Security

Kaspersky Password Manager's random password generator was about as random as your wall clock

Could be brute-forced due to design blunders, according to infosec outfit


Last year, Kaspersky Password Manager (KPM) users got an alert telling them to update their weaker passwords. Now we've found out why that happened.

In March 2019, security biz Kaspersky Lab shipped an update to KPM, promising that the application could identify weak passwords and generate strong replacements. Three months later, a team from security consultancy Donjon found that KPM didn't manage either task particularly well – the software used a pseudo-random number generator (PRNG) that was insufficiently random to create strong passwords.

From that time until the last few months of 2020, KPM was suggesting passwords that could be easily cracked, without flagging the weak passwords for users.

"The password generator included in Kaspersky Password Manager had several problems," the Donjon research team explained in a blog post on Tuesday.

"The most critical one is that it used a PRNG not suited for cryptographic purposes. Its single source of entropy was the current time. All the passwords it created could be bruteforced in seconds."

Using the current system time as the random seed value, Donjon explains, means that KPM will generate identical passwords at any given time anywhere in the world. But KPM's interface includes a one-second animation of rapidly shifting random characters that obscures the moment the actual password gets generated. This made the problem harder to spot.

Nonetheless, the lack of randomness meant that for any given password character set, the possible passwords created over time are limited enough they can be brute-forced in a few minutes. And if the creation time of an account is known – something commonly displayed in online forums, according to Donjon – that range of possibilities becomes much smaller and reduces the time required for bruteforce attacks to a matter of seconds.

"The consequences are obviously bad: every password could be bruteforced," the Donjon team wrote. "For example, there are 315619200 seconds between 2010 and 2021, so KPM could generate at most 315619200 passwords for a given charset. Bruteforcing them takes a few minutes."

A series of fixes – because the initial Windows patch didn't work properly – were rolled out to the web, Windows, Android, and iOS between October and December 2019. And in October 2020, Kaspersky released KPM 9.0.2 Patch M, which included a notification to users that certain weak passwords need to be regenerated.

The issue was assigned CVE-2020-27020 and Kaspersky published an advisory in April, 2021.

"Kaspersky has fixed a security issue in Kaspersky Password Manager, which potentially allowed an attacker to find out passwords generated by the tool," a company spokesperson said in an email to The Register.

"This issue was only possible in the unlikely event that the attacker knew the user’s account information and the exact time a password had been generated. It would also require the target to lower their password complexity settings."

The company's spokesperson advised that all users install the applicable updates. ®

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Bug in WebKit's IndexedDB implementation makes Safari 15 leak Google account info... and more

Glitch is spilling private data and there's not much Apple users can do about it

An improperly implemented API that stores data on browsers has caused a vulnerability in Safari 15 that leaks user internet activity and personal identifiers.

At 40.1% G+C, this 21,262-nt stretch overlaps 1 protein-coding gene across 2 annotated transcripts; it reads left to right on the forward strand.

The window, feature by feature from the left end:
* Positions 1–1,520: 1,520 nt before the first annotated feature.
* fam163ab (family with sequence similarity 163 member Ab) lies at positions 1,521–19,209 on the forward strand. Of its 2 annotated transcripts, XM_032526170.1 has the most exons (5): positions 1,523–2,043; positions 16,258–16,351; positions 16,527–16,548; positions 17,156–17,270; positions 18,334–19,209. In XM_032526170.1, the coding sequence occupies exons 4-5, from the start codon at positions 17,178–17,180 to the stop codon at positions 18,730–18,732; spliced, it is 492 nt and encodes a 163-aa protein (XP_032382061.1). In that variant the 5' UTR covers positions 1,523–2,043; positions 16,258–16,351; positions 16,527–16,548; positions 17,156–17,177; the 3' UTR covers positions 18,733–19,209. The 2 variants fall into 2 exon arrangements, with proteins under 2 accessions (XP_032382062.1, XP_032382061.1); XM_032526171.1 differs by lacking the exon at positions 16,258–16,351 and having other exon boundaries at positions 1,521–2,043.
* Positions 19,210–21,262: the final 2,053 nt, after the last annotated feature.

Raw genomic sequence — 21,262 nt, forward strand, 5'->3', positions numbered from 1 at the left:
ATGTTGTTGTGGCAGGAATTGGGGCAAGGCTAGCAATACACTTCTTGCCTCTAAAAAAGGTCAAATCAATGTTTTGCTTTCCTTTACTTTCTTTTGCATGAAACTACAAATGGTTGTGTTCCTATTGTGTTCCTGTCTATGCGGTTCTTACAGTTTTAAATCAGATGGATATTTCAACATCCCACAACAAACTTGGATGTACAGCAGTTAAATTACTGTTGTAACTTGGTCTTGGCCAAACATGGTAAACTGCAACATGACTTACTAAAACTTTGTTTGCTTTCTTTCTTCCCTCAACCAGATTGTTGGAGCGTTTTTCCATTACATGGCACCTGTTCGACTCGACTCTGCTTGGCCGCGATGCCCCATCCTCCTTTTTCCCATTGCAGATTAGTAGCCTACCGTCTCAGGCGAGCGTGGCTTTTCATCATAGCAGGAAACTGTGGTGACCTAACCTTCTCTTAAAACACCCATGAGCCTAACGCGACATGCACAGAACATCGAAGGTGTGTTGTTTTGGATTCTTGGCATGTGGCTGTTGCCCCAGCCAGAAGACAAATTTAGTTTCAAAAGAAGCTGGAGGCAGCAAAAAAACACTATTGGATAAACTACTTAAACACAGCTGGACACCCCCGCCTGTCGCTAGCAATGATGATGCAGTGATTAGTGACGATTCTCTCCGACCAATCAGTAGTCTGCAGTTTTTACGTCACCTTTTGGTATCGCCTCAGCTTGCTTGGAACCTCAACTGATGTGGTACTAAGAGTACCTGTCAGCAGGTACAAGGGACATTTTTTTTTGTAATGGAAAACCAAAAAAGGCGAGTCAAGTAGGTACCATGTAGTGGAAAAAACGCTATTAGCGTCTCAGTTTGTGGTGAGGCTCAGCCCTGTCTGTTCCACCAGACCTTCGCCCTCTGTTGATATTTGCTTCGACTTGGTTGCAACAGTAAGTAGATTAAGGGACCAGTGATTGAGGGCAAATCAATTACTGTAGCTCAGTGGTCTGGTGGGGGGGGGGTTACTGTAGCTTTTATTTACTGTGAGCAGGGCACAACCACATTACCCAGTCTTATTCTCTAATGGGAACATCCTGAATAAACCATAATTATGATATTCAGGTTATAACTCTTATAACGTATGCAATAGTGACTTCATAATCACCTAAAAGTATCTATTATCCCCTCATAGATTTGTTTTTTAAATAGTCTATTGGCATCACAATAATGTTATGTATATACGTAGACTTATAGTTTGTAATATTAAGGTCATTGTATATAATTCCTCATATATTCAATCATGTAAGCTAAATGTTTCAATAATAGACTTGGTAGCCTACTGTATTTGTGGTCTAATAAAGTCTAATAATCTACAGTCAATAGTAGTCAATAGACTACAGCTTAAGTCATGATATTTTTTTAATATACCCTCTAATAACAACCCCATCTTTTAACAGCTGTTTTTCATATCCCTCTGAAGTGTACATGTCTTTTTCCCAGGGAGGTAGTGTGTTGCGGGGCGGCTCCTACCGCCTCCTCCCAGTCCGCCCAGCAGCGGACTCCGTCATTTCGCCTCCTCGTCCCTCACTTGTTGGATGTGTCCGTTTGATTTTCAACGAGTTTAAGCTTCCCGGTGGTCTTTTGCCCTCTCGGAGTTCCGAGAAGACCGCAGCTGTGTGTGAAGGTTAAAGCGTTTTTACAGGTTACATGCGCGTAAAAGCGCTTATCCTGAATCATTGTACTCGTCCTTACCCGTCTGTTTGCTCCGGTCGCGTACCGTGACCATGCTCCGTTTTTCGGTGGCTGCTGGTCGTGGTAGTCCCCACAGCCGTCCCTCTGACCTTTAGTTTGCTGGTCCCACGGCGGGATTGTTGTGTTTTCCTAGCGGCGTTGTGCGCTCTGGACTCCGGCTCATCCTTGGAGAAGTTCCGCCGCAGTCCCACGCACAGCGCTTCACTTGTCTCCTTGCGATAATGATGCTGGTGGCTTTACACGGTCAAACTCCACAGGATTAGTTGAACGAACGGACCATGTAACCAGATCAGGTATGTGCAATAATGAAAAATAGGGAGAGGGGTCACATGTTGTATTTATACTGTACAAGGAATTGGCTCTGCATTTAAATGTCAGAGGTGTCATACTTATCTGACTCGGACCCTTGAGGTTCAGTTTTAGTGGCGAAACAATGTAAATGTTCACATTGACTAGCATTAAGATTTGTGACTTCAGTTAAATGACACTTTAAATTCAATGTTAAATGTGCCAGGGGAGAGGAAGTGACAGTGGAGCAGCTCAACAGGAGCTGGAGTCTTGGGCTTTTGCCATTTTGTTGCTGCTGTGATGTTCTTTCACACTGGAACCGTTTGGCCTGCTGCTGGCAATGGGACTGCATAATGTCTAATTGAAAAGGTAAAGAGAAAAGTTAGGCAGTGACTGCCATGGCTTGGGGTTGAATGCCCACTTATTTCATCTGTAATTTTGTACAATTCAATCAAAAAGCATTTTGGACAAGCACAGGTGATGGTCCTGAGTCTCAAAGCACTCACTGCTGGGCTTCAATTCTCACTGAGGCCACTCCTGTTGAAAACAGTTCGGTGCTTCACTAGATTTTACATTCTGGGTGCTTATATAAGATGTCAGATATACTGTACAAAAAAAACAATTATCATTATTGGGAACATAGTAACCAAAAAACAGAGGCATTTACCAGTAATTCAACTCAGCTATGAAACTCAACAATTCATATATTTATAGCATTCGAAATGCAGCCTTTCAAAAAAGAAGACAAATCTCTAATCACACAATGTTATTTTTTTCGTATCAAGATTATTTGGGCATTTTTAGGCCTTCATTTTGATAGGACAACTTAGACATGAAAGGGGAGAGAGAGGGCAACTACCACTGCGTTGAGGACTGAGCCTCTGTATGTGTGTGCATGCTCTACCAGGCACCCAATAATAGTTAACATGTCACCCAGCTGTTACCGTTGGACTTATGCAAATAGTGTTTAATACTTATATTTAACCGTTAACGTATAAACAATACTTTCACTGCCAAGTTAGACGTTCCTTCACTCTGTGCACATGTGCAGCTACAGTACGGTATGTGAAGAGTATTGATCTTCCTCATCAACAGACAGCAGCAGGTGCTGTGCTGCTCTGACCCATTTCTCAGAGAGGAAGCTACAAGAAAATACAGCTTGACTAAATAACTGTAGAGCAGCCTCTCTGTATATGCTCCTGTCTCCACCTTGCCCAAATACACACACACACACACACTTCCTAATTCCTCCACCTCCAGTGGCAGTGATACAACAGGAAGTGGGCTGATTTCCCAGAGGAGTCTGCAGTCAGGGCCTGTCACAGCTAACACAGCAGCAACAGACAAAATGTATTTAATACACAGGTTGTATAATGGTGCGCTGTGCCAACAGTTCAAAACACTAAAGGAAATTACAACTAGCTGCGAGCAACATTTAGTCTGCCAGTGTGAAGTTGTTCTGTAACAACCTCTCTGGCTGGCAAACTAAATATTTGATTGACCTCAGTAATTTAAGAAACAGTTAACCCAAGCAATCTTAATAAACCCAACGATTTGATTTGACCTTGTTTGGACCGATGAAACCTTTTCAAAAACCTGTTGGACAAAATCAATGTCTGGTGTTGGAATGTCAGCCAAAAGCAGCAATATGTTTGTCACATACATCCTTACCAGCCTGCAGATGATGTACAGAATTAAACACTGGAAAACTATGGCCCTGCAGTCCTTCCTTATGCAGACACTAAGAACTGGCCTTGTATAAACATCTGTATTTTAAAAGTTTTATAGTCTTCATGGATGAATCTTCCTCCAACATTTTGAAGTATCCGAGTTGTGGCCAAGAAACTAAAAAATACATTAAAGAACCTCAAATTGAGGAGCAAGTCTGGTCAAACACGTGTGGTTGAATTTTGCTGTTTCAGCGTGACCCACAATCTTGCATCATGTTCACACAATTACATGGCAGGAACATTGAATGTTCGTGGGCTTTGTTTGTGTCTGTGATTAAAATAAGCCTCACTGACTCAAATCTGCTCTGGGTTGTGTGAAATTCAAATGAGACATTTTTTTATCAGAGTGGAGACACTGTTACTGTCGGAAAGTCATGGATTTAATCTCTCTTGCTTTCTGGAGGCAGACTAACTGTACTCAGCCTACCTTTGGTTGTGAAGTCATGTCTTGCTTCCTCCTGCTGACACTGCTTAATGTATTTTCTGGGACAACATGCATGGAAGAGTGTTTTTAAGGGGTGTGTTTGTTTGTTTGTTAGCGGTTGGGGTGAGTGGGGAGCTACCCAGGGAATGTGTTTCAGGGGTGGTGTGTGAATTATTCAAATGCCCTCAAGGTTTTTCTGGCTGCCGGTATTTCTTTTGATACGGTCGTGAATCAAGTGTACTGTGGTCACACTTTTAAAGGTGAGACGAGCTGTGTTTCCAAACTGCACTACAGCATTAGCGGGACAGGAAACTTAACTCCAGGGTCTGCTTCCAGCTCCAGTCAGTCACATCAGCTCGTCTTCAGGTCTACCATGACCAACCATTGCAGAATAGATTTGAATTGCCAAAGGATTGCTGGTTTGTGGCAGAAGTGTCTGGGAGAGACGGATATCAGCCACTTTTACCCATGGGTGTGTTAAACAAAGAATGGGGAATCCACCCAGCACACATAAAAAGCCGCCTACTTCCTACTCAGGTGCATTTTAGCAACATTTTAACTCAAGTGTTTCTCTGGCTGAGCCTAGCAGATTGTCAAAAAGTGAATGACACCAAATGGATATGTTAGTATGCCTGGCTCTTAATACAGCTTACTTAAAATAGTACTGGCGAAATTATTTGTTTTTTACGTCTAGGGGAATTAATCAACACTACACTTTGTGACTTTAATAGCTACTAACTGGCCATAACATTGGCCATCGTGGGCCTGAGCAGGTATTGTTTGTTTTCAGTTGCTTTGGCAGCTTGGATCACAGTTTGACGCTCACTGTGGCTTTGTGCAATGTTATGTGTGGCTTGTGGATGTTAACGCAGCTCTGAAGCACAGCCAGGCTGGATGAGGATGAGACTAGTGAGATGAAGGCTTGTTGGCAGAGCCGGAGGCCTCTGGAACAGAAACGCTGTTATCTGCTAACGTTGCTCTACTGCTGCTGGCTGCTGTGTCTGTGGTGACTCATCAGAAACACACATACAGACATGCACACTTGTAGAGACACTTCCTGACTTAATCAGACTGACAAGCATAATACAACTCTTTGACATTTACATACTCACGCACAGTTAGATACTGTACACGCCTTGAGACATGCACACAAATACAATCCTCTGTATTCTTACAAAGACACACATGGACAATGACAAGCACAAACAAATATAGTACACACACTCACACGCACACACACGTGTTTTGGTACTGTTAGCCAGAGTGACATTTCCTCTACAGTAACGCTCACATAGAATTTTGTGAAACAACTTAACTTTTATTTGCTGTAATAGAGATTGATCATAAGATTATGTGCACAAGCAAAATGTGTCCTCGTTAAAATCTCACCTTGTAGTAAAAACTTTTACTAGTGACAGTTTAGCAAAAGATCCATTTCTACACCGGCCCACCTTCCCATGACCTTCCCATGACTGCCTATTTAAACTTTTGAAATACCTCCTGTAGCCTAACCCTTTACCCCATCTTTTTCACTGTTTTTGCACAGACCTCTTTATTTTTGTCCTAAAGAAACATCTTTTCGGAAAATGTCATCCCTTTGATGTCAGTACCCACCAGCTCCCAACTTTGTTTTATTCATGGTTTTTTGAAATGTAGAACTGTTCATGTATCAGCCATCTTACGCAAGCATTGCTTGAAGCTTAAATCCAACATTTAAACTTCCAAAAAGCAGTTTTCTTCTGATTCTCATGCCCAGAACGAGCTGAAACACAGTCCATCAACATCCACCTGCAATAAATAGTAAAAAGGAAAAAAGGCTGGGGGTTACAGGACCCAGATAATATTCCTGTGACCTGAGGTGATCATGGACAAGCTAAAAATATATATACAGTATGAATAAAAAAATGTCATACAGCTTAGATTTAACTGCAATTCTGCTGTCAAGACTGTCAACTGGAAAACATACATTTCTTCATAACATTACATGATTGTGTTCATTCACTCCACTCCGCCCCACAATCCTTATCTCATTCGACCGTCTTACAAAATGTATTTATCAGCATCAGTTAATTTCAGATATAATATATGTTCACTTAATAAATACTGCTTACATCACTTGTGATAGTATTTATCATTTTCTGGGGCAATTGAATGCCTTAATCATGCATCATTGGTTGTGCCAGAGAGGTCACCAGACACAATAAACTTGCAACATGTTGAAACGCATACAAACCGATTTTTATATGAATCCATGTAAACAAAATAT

The vulnerability was discovered by fraud detection service Fingerprint JS, which has contacted the WebKit maintainers and provided a public source code repository.

As of 28 November last year, the issue had not been fixed, so the team at Fingerprint JS decided to make the finding public to encourage the expedition of its repair.

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Buy 'em by the punnet: Raspberry Pi offers RP2040 chips in bulk

'Reel'-y cheap – like $0.70 a pop

If you only need the smallest of Raspberry Pi chips, but you need a lot of them, you can now buy the gang's RP2040 microcontrollers directly from the farm supplier in lots of 500 or 3,400.

Because the Raspberry Pi range is so cheap, people use lots of them – even in places where a complete Linux computer is arguably overkill. That's probably why, this time last year, the Raspberry Pi Foundation launched the Raspberry Pi Pico, a $4 device based around the RP2040 microcontroller – its first in-house CPU design.

The end-user version of the Pi Pico is a tiny PCB containing the RP2040 system-on-a-chip (SoC) and 2 MB of flash memory. (The board is a hair over 2×5cm, so only slightly bigger than an old-style DIP chip such as a Z80.) The RP2040 is still an ARM, but a tiny one: a dual-core 133 MHz Cortex M0+, plus 264 kB of RAM.

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Ukraine blames Belarus for PC-wiping 'ransomware' that has no recovery method and nukes target boxen

And for last week's digital graffiti operations, too

After last week's website defacements, Ukraine is now being targeted by boot record-wiping malware that looks like ransomware but with one crucial difference: there's no recovery method. Officials have pointed the finger at Belarus.

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Move over exoplanets, exomoons are the next big thing

Is that an extremely large moon we see outside the solar system, astro-boffins ask themselves

Scientists have spotted a new candidate for a moon existing outside of our solar system, with only a 1 per cent chance the observation could be an anomaly.

More than 4,000 exoplanets have been mapped since the first was found in 1992. Although the finding of worlds beyond the Earth's immediate star system generated much excitement at the time, exoplanets are not so rare a discovery in recent years: US space agency NASA once found 700 in a single haul.